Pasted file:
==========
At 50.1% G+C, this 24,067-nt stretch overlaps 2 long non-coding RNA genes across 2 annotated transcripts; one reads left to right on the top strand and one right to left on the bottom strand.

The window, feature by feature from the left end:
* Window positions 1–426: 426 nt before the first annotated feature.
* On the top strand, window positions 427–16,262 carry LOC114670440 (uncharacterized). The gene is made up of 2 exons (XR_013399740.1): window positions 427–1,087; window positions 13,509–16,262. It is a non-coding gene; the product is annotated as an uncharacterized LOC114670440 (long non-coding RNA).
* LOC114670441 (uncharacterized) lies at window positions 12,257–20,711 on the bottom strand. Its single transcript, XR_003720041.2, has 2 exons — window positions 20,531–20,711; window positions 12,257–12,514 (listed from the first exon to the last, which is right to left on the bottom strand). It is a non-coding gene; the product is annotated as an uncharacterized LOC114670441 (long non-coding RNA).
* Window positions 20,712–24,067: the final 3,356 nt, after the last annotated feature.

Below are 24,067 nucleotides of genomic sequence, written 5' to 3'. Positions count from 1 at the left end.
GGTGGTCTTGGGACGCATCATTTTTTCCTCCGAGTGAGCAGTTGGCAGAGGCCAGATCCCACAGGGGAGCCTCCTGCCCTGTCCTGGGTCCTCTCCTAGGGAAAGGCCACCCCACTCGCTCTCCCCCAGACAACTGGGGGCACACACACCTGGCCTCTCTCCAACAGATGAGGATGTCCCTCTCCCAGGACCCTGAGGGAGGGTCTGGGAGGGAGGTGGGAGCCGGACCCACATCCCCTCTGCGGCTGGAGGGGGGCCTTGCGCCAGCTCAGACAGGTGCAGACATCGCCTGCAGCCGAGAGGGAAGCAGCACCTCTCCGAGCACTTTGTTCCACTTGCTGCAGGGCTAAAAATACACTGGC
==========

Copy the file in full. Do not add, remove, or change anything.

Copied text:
At 50.1% G+C, this 24,067-nt stretch overlaps 2 long non-coding RNA genes across 2 annotated transcripts; one reads left to right on the top strand and one right to left on the bottom strand.

The window, feature by feature from the left end:
* Window positions 1–426: 426 nt before the first annotated feature.
* On the top strand, window positions 427–16,262 carry LOC114670440 (uncharacterized). The gene is made up of 2 exons (XR_013399740.1): window positions 427–1,087; window positions 13,509–16,262. It is a non-coding gene; the product is annotated as an uncharacterized LOC114670440 (long non-coding RNA).
* LOC114670441 (uncharacterized) lies at window positions 12,257–20,711 on the bottom strand. Its single transcript, XR_003720041.2, has 2 exons — window positions 20,531–20,711; window positions 12,257–12,514 (listed from the first exon to the last, which is right to left on the bottom strand). It is a non-coding gene; the product is annotated as an uncharacterized LOC114670441 (long non-coding RNA).
* Window positions 20,712–24,067: the final 3,356 nt, after the last annotated feature.

Below are 24,067 nucleotides of genomic sequence, written 5' to 3'. Positions count from 1 at the left end.
GGTGGTCTTGGGACGCATCATTTTTTCCTCCGAGTGAGCAGTTGGCAGAGGCCAGATCCCACAGGGGAGCCTCCTGCCCTGTCCTGGGTCCTCTCCTAGGGAAAGGCCACCCCACTCGCTCTCCCCCAGACAACTGGGGGCACACACACCTGGCCTCTCTCCAACAGATGAGGATGTCCCTCTCCCAGGACCCTGAGGGAGGGTCTGGGAGGGAGGTGGGAGCCGGACCCACATCCCCTCTGCGGCTGGAGGGGGGCCTTGCGCCAGCTCAGACAGGTGCAGACATCGCCTGCAGCCGAGAGGGAAGCAGCACCTCTCCGAGCACTTTGTTCCACTTGCTGCAGGGCTAAAAATACACTGGC